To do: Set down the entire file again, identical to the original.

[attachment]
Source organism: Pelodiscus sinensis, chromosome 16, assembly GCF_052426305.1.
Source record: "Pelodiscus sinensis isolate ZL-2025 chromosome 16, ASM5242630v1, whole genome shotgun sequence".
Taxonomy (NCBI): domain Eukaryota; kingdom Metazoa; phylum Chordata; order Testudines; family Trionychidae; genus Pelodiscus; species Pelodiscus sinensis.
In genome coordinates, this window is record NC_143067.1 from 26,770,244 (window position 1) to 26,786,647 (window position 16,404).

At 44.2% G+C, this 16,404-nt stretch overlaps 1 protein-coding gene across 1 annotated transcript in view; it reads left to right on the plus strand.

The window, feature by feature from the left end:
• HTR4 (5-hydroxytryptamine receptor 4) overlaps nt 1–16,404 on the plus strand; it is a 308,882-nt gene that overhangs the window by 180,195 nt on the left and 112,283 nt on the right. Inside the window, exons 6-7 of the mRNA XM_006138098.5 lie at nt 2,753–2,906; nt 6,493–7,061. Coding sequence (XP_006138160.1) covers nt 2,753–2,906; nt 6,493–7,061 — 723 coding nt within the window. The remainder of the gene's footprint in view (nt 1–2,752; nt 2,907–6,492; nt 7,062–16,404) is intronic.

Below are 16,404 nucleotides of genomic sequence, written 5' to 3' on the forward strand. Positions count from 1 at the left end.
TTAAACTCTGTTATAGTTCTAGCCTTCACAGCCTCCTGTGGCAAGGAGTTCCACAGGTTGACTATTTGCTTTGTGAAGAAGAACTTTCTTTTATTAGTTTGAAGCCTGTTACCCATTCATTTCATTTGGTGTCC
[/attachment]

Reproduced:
Source organism: Pelodiscus sinensis, chromosome 16, assembly GCF_052426305.1.
Source record: "Pelodiscus sinensis isolate ZL-2025 chromosome 16, ASM5242630v1, whole genome shotgun sequence".
Taxonomy (NCBI): domain Eukaryota; kingdom Metazoa; phylum Chordata; order Testudines; family Trionychidae; genus Pelodiscus; species Pelodiscus sinensis.
In genome coordinates, this window is record NC_143067.1 from 26,770,244 (window position 1) to 26,786,647 (window position 16,404).

At 44.2% G+C, this 16,404-nt stretch overlaps 1 protein-coding gene across 1 annotated transcript in view; it reads left to right on the plus strand.

The window, feature by feature from the left end:
• HTR4 (5-hydroxytryptamine receptor 4) overlaps nt 1–16,404 on the plus strand; it is a 308,882-nt gene that overhangs the window by 180,195 nt on the left and 112,283 nt on the right. Inside the window, exons 6-7 of the mRNA XM_006138098.5 lie at nt 2,753–2,906; nt 6,493–7,061. Coding sequence (XP_006138160.1) covers nt 2,753–2,906; nt 6,493–7,061 — 723 coding nt within the window. The remainder of the gene's footprint in view (nt 1–2,752; nt 2,907–6,492; nt 7,062–16,404) is intronic.

Below are 16,404 nucleotides of genomic sequence, written 5' to 3' on the forward strand. Positions count from 1 at the left end.
TTAAACTCTGTTATAGTTCTAGCCTTCACAGCCTCCTGTGGCAAGGAGTTCCACAGGTTGACTATTTGCTTTGTGAAGAAGAACTTTCTTTTATTAGTTTGAAGCCTGTTACCCATTCATTTCATTTGGTGTCC